If you have wrist pain from supination or pronation, a split keyboard that “tents” is going to help you immensely. A tented keyboard inclines towards the middle so that your wrists are rotated to a more natural and sustainable position. What works for your wrist pain might not work for others, so look for a tented keyboard that allows for at least some control over the angle.
If you have finger pain from extending to reach faraway keys, an ortholinear keyboard might help. Ortholinear keyboards align the keys in straight rows rather than the traditional staggering method we’re all used to seeing. Of course, getting used to the new alignment will take some time.
Beyond these solutions, there are some cutting edge and DIY methods that are worth exploring. The Dactyl/Manuform Keyboard is perhaps the holy grail of keyboard ergonomics, as it provides every ergonomic solution we’ve covered so far and more, the most obvious of which is its “manuform” shape that conforms to the natural shape of your hands. Your mileage may vary with such an extreme keyboard, and it’s always advisable to try simpler solutions, like split and tented keyboards, first.
Spend sixty seconds browsing keyboard TikTok or YouTube and you’ll find example after example of incredible-sounding keyboards–and all of them are mechanical. Due to the huge number of sound-changing accessories and mods like o-rings, switches, and foam liners, the sound of a keyboard is as customizable as its aesthetic. You could probably manage to apply some of these mods to non-mechanical keyboards, but not nearly as extensively or easily as you can with a mechanical keyboard. That’s because modern mechanical keyboards typically use hot-swap boards and discrete parts that allow you to disassemble and reassemble the entire board without using a soldering gun.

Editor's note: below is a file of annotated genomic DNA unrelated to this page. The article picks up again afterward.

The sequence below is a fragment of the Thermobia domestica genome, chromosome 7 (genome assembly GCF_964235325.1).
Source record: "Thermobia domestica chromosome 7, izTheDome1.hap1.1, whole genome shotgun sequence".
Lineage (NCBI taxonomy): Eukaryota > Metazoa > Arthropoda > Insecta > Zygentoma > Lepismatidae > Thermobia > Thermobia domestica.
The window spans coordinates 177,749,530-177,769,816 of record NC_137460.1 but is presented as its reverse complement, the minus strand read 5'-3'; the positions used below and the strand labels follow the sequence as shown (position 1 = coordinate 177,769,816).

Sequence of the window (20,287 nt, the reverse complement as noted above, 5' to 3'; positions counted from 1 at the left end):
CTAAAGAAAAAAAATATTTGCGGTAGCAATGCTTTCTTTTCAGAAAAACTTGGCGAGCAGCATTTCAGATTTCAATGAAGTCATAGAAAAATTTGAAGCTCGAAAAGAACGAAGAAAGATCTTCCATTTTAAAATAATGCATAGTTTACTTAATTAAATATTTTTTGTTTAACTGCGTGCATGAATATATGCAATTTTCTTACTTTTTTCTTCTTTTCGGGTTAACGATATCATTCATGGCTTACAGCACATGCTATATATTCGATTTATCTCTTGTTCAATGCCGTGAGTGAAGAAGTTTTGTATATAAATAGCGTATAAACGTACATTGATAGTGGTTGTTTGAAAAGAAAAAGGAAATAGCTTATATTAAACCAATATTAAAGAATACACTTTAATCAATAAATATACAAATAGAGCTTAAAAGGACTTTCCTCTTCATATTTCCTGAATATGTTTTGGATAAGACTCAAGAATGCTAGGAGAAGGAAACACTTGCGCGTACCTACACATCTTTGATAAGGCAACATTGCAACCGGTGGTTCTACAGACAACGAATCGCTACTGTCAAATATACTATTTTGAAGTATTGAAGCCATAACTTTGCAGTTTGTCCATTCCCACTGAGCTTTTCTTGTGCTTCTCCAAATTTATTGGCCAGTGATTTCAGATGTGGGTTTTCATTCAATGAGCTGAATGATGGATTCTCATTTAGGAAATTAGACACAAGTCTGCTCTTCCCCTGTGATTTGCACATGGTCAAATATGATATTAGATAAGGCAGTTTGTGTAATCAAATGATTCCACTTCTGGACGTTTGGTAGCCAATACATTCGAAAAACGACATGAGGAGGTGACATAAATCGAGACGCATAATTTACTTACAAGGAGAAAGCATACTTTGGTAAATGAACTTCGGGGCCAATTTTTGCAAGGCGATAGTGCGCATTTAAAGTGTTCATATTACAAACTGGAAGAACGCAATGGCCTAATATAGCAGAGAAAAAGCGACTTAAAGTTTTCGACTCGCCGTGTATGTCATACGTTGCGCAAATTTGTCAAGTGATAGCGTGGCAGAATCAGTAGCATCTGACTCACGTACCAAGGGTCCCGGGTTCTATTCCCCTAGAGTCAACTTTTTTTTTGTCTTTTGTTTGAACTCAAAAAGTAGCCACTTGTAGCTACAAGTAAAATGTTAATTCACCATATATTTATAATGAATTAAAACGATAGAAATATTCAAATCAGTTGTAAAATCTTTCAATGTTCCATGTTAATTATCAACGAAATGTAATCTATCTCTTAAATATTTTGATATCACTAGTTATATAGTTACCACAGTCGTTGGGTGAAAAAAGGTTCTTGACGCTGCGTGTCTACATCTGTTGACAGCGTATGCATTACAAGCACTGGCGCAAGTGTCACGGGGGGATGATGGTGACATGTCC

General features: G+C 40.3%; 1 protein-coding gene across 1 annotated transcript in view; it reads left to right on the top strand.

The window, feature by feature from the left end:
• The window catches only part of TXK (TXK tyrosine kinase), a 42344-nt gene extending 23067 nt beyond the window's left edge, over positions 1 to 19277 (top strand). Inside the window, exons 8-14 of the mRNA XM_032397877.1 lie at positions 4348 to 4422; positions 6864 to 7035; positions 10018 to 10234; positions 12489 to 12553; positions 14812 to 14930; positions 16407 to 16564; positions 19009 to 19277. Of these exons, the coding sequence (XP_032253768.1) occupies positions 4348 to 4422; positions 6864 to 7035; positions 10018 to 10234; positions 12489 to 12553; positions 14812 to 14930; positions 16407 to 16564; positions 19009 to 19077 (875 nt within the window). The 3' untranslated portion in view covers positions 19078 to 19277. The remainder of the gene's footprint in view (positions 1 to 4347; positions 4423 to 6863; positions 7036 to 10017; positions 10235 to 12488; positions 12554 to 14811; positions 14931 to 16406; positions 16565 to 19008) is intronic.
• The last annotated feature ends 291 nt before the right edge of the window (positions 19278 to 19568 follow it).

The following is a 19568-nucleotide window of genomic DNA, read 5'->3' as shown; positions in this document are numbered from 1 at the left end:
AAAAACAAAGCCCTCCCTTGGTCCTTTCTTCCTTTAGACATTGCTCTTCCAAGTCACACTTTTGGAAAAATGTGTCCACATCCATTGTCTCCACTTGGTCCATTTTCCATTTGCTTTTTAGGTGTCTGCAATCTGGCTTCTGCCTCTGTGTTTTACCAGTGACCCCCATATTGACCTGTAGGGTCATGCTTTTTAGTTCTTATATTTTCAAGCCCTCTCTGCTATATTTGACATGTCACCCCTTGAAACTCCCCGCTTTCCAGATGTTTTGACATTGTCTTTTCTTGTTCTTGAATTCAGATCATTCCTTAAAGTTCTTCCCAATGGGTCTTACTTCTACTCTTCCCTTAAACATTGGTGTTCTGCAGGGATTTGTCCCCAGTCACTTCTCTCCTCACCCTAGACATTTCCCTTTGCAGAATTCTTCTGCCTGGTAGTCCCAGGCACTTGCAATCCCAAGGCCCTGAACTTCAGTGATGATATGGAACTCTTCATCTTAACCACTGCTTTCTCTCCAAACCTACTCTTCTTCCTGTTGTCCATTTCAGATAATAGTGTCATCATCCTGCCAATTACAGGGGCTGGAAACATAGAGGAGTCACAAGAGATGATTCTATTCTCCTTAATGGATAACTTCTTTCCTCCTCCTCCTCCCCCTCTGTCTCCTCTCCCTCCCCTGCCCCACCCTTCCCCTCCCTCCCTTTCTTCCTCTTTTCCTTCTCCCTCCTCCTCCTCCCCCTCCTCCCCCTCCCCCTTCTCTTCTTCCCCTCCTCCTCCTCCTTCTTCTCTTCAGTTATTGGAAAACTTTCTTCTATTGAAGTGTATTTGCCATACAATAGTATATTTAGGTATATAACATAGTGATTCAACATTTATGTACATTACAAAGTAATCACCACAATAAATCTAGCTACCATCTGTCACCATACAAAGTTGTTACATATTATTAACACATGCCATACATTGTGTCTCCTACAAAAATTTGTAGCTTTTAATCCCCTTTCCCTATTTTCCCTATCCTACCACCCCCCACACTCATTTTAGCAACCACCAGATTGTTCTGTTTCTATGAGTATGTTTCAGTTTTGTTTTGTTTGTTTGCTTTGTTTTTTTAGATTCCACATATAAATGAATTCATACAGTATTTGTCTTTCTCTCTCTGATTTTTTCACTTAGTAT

Mechanical keyboards offer multiple tactile experiences that non-mechanical keyboards don’t, or only to a limited degree. Keycaps, for instance, come in many different profiles, heights, and textures. There are flat, spherical, and smooth keycaps that mimic old-school typewriters. There are sculpted, cylindrical, and textured keycaps that conform naturally to the hand. And there are many more. Newbies to the hobby are often surprised by how many ways that a keyboard can feel to the touch. Finding your perfect set is a matter of trial and error, but the exploration process is fun and rewarding.
Another tactile experience that mechanical keyboards offer is the feeling of realness. If you’ve ever gone from playing an electronic keyboard to playing an acoustic piano, you know what I’m talking about.The electronic keyboard key is plastic and flimsy, whereas the acoustic piano key is weighty and responsive. Going from a non-mechanical to a mechanical keyboard is the same way. This is because a mechanical keyboard uses mechanical switches that physically travel and touch the keyboard’s motherboard. As simple as the mechanism sounds, there are an endless number of ways that keyboard switches can be made to produce different speeds, push-back feelings, tactile bumps, and more.
In the world of commercial keyboards, there are three basic aesthetics available: sleek and minimal (Apple Magic Keyboard), LED-lit and gamery (Razer), and black and chunky (everything else). If your aesthetic falls outside of these categories, sorry. You’re out of luck.
The world of mechanical keyboards is very different. Unlike Apple and Razer, who are beholden to shareholders and quarterly projections blah blah blah, mechanical keyboard designers often use the “Group Buy” model of marketing (think Kickstarter). With this model, designers can create unique and particular designs that appeal to smaller, niche markets. How niche? I’m talking espresso lovers, aviation aficionados, and jungle witches.